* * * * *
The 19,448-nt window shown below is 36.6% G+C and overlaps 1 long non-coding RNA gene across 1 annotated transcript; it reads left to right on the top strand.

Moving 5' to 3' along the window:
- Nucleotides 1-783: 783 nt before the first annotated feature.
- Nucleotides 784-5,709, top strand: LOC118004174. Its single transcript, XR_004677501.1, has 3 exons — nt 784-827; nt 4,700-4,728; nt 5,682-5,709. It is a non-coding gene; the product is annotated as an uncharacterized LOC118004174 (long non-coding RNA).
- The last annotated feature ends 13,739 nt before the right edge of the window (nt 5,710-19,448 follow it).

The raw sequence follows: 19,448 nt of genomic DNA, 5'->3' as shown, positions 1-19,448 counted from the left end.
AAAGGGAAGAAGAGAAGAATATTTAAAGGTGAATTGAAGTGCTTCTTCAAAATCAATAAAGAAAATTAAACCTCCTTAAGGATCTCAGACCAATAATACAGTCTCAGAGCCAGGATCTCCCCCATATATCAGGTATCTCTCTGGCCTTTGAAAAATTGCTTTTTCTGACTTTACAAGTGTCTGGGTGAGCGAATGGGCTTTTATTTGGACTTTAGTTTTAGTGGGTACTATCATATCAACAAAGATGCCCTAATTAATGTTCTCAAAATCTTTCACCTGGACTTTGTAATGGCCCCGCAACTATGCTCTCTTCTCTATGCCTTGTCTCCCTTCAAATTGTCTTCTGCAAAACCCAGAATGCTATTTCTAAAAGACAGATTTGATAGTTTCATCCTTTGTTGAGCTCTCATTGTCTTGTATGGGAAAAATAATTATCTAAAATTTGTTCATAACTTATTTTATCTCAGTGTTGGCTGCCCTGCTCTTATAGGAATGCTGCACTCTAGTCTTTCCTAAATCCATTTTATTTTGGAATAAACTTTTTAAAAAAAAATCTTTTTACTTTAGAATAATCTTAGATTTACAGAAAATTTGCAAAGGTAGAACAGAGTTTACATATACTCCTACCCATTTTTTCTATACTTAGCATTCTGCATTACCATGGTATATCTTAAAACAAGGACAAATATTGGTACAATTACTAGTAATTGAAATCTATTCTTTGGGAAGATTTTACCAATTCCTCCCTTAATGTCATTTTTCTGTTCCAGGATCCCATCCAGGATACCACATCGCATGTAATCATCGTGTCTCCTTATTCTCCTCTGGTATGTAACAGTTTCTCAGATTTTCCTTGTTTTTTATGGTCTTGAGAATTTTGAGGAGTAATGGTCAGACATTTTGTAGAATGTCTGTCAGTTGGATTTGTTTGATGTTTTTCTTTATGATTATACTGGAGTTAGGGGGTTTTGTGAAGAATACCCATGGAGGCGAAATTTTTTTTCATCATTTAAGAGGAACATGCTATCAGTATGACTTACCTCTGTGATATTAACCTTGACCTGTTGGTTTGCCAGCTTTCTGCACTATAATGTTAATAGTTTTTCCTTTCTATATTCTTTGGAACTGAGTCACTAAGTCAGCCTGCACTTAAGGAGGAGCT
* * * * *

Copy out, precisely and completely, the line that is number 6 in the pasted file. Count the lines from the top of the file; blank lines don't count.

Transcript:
The raw sequence follows: 19,448 nt of genomic DNA, 5'->3' as shown, positions 1-19,448 counted from the left end.